Modes: don't you just love 'em?

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Re: Modes: don't you just love 'em?

Post by Sam Spoons »

merlyn wrote:A 13th chord contains all the notes of a scale so 13th chord = scale.


Not sure I agree with this specific paragraph, a 13th chord contains R, 3, 5, b7, 13 they don't routinely contain the 9 and 11.

Otherwise I concur, good post.
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Re: Modes: don't you just love 'em?

Post by CS70 »

GilesAnt wrote:I don't really think most musicians think on the fly.....


No differently than people think on the fly while speaking, for example, or think about which muscles to flex when moving their arms.

I suspect there's a fundamental similarity: you do not literally focus on the grammar, the sentence construction or even the words (or the muscles, the angles and the forces, and certainly you don't cognitively solve the numerous differential equations needed to catch that the tennis ball that your friend threw).. your cognitive system (your awareness, if you want) has a goal ad the brain has developed fast analytical subsystems that provide the correct pre-fabricated blocks in the right sequence and time (or not.. if you haven't practiced enough speaking, ball-catching or improvising).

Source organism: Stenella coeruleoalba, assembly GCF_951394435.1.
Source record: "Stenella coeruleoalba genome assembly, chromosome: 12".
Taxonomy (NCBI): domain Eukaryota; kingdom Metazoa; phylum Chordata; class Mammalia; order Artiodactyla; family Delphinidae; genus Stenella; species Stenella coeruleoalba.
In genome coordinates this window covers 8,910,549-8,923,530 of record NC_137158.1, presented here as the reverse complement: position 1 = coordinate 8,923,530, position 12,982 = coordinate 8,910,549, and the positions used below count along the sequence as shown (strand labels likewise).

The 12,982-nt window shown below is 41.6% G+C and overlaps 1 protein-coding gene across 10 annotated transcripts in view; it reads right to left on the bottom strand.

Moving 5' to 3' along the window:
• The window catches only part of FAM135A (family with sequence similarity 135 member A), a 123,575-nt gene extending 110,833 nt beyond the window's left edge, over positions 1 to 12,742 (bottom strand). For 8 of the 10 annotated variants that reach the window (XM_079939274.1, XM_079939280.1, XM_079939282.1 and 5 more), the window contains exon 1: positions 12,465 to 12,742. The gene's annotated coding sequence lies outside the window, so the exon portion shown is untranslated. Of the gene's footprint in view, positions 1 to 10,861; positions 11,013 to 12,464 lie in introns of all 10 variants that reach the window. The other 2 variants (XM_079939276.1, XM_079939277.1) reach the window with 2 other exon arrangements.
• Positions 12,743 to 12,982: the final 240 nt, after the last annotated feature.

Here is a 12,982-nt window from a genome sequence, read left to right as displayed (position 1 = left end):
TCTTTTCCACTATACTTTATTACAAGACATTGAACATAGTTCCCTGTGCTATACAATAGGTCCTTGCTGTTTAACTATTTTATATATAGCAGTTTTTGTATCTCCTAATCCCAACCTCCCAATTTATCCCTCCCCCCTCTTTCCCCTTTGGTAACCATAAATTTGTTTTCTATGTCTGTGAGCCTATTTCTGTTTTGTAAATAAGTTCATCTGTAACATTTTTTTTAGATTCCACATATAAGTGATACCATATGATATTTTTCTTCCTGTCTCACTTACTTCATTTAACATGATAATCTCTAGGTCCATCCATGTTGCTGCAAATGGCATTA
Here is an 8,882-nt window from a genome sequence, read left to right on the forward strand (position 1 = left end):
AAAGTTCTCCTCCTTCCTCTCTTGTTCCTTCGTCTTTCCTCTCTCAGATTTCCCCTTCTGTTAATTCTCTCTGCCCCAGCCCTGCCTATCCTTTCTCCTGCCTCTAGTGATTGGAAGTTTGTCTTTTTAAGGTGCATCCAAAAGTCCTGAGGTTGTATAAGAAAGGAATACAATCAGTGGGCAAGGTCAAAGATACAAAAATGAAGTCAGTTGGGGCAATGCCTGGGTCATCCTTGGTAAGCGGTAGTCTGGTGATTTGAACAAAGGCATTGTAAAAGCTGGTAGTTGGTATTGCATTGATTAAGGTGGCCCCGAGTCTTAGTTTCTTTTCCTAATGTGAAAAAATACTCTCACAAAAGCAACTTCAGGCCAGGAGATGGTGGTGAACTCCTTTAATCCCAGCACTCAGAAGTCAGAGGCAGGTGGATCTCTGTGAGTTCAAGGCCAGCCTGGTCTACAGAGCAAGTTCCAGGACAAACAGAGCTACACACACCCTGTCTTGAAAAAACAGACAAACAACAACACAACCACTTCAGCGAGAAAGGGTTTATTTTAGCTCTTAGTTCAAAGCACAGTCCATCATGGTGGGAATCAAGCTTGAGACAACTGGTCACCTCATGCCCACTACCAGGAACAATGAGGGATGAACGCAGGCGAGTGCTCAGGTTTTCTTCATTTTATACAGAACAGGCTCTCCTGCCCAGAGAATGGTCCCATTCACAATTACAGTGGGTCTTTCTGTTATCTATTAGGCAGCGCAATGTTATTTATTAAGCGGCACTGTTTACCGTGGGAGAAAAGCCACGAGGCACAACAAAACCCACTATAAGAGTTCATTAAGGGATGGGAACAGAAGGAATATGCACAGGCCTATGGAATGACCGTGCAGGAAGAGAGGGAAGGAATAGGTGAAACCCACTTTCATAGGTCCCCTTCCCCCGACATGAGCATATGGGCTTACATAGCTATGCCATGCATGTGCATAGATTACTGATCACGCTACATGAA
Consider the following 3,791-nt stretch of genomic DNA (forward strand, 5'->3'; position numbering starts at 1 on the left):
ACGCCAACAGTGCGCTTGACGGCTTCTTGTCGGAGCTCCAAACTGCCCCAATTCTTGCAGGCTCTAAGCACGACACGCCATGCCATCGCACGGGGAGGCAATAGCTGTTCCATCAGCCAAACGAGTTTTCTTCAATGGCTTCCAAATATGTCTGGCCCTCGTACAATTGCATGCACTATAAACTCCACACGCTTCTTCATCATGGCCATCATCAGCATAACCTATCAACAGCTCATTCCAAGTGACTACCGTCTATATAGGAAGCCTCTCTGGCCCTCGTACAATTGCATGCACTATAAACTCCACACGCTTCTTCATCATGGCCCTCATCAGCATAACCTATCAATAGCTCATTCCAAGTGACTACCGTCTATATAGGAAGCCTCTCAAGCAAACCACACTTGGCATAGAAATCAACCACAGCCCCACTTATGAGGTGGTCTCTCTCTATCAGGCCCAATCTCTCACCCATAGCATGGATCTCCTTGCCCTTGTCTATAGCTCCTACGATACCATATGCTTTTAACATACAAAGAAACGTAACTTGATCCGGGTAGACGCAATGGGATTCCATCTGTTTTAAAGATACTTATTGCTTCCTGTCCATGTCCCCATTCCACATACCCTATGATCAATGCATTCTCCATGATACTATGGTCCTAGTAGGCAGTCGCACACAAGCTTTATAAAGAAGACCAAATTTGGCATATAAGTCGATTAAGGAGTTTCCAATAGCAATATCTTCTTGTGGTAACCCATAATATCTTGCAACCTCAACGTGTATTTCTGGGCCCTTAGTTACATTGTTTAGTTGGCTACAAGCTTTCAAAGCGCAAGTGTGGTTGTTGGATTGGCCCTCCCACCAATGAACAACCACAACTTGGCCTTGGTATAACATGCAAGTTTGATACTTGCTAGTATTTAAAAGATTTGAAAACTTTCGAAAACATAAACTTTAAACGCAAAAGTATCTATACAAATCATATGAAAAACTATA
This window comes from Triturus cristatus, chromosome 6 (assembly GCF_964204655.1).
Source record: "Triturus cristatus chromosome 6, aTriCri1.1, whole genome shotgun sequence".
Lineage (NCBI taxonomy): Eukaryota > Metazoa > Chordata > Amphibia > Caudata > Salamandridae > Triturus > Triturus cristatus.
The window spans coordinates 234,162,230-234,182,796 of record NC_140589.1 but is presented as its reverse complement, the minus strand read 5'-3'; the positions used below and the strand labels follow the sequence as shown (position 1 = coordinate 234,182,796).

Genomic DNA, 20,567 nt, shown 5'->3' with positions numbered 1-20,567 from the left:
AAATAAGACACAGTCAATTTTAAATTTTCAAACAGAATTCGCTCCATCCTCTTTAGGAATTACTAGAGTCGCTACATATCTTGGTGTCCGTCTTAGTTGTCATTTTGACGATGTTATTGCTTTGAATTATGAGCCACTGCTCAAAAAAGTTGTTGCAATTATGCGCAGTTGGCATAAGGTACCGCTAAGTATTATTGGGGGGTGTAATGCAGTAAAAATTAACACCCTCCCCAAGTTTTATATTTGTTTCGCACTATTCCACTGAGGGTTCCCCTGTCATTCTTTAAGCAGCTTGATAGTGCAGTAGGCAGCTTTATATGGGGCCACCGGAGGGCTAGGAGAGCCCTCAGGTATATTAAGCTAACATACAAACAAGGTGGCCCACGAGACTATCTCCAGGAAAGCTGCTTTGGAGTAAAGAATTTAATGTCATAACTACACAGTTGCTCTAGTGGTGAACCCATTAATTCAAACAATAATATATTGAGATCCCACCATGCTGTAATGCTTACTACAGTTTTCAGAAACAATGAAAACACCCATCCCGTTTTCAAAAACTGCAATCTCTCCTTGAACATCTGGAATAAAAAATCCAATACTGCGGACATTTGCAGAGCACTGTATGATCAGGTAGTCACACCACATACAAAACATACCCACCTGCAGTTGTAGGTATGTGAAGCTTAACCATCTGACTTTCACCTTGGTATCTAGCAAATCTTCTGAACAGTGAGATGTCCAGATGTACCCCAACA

The how, of course (how these systems are built, and how we go from a blank state to building them, and what lines exist between pre-existing foundations and grown systems dedicated to a specific task), is fascinating.

To me, the most fascinating question that exists.

Theory if you want is a starting point to start practicing.

But I digress. Apologies. :)
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Re: Modes: don't you just love 'em?

Post by GilesAnt »

Well the full quote was

I don't really think most musicians think on the fly.....time to solo on F Locrian or whatever.

In other words they are thinking instinctively rather than planning to use a specific mode on top of a particular chord or progression.
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Re: Modes: don't you just love 'em?

Post by GilesAnt »

Not sure I agree with this specific paragraph, a 13th chord contains R, 3, 5, b7, 13 they don't routinely contain the 9 and 11.


Is that a guitarists view? As a keyboard player my 'go to' 13th chord would be R b7 3 (10th) 13
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Re: Modes: don't you just love 'em?